The very first time you touch the BlackBerry Storm—RIM's first all-touchscreen keyboard-free smartphone, just announced for Verizon Wireless—you will be startled. No matter how many times your fingers dance on the screen like you've been trained on every other touchscreen, nothing will happen. At least, not until you push the screen all the way down and you feel a click. Yes, the screen is a giant button, one you have to punch for basically every action, even every letter you type, completely breaking the touchscreen paradigm. Surprisingly, it works.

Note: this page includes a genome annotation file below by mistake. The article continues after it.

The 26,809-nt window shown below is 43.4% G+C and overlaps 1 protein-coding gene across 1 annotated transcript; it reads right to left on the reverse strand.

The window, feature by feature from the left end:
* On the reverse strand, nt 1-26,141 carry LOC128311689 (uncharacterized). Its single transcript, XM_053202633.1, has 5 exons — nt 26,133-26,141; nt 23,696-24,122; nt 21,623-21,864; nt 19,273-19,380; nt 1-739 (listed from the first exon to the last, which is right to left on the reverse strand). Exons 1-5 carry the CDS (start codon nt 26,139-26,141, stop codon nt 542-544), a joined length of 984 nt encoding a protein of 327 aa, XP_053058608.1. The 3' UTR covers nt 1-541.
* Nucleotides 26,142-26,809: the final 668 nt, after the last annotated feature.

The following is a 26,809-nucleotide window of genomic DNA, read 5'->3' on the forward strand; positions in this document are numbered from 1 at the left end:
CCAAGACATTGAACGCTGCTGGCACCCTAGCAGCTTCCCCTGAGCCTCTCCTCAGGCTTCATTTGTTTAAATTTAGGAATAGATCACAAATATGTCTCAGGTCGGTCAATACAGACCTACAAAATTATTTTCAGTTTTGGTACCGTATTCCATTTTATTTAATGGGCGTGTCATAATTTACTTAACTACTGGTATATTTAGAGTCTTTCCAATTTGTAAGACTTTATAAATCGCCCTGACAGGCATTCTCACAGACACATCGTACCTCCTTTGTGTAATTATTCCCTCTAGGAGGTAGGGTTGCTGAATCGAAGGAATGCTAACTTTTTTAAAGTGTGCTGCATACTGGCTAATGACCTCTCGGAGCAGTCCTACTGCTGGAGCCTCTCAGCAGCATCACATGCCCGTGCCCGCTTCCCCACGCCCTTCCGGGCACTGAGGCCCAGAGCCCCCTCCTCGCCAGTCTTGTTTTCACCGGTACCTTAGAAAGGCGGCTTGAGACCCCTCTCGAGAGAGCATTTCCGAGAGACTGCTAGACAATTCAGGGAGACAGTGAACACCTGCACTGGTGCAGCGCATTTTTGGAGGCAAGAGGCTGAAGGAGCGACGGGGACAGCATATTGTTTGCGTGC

While the Storm's defining feature is this, what RIM ungracefully calls ClickThrough, the phone is much, much more. The term "iPhone killer" is clumsily tossed around by bloggers and journos (including us) to describe almost any phone with a touchscreen, but by trying to actually innovate rather than imitate, RIM has conjured up the phone most deserving of the title yet. It's got an innovative multi-touch UI (thanks to ClickThrough), runs on Verizon's EV-DO 3G network in the US, as well as any GSM HSPA 3G networks when abroad, so it's a true global smartphone. OK, maybe there never will be an "iPhone killer"—it's a stupid idea anyway—but based on our limited time with the BlackBerry Storm, it seems like it will definitely hold its own against every other marquee handset on the market. Typing on that clicky touchscreen Let's talk more about ClickThrough, since using the Storm means using it. RIM co-CEO Mike Lazaridis, who notoriously said he can't type on a piece of glass, told me that it was in development for years as they looked to evolve past the trackball while accomplishing something no touchscreen has before: Separating navigation from confirmation. So you have to push the touchscreen like a button every time you do something. Typing with it takes some getting used to, even if you can fly on an iPhone or other touchscreen device, because you have to retrain yourself to actually lift your thumb back off of the screen to let it pop back up between every single letter. Since you can't "flow" continuously in a stream but are pounding out a series of clicks, it's hard to tell in the limited time I had with it how fast you would be able to go once you're completely re-trained. It's a unique and finely tuned sensation, and I liked it, but I could definitely see people loathing it. Getting around More on navigation. One annoyance when typing is that it highlights letters in blue rather than doing a magnified pop-up like the iPhone or LG Vu, so letters will probably be obscured if you have fat fingers. One of the weird inconsistencies (there are a few) with needing to clickthrough for an action actually occurs with copy and paste, which took a few seconds to get down since it involved a long hold and drag when it was demoed for me—they oddly didn't show me the multitouch method shown in the leaked user guide, though RIM later confirmed it would be there. Also worth noting is that it has an accelerometer (which seemed to be a hair more sensitive than the iPhone's), so it detects whether it's in landscape or portrait orientation, using the QWERTY keyboard for text entry in the former and SureType for the latter. While the BlackBerry OS has been optimized for grubby fingers, all of the standard BlackBerry navigation paradigms are in play, so there's plenty of pushing the four buttons along the bottom of the screen: menu, back, send and end like you would on a regular BlackBerry to get around. Browsing and network The browser improves upon the one in the Bold and is even more competent at rendering HTML. You have a couple different ways to navigate around a page, though the most unique makes use of the whole screen as a trackpad, so that once you have the cursor pop up, you can put your finger anywhere on the screen to move it around, just like on a notebook. It's context sensitive, so it'll do what it's supposed to when you hit a link or whatnot. It had some trouble with a text entry field in the browser, as well as some other jitters, but then it obviously wasn't a final version. RIM's concern with the user experience is very apparent, so I expect it to be cleaned up when the final version ships in November, though I'm not holding my breath for flash support. Overall, it was a solid browsing experience, though one thing to take note of that is per Verizon standards, you'll be doing it over EV-DO, not Wi-Fi, since it doesn't have the latter. Lack of Wi-Fi is one of the biggest knocks on the phone, no matter how damn good Verizon's network might be. The fact that it packs both EV-DO and HSPA into a single phone is a truly impressive feat worth marveling over, but why couldn't they cram Wi-Fi in there too? Screen, multimedia and consumer features The screen is gorgeous. I haven't seen the HTC Touch HD in person, but barring that, the 480x360 184-pixel-per-inch stunner could be the best screen on the market. It's bright, contrasty, the colors are beautiful and the viewing angle is ridiculous. I think I could watch the whole of Iron Man on it. Media navigation isn't as intuitive as the iPhone, basically re-using the usual BlackBerry UI, but it's not difficult to get around by any means. Still, RIM clearly intends to take the fight seriously, since the Storm supports a bunch of audio and video formats, will come with an 8GB microSD card and supports stereo Bluetooth. It'll also have Verizon's V CAST, naturally. The Storm is RIM's most consumer-oriented device yet, but it's also still a BlackBerry heart, with all of the standard enterprise features like Office document editing, full email search, Exchange support—everything a BlackBerry user expects. Not to mention littler touches like BlackBerry Maps (it'll have Verizon's VZ Navigator too), BrickBreaker and Facebook pre-installed. The outlook You've already seen the app store in leaks, and RIM told me that there will be an SDK for the phone in short order. The weird explosion of consumer-oriented BlackBerry apps a little while ago was not a coincidence—RIM seems fully aware that a strong developer community and killer apps are more critical than ever in the consumer smartphone market. This will be the most important phone in Verizon's lineup, and from the looks of it, the best. Some people will hate ClickThrough—it's not a perfect solution, but it's genuinely innovative and really damn good. Some people will hate that it's not the iPhone (or the G1, since it's another tightly integrated hardware/software package). But for BlackBerry users looking for a touchscreen phone, or Verizon customers who don't want to do without the carrier's superior coverage area, this is the best there is. If you've got questions, leave them in the comments, I'll answer them.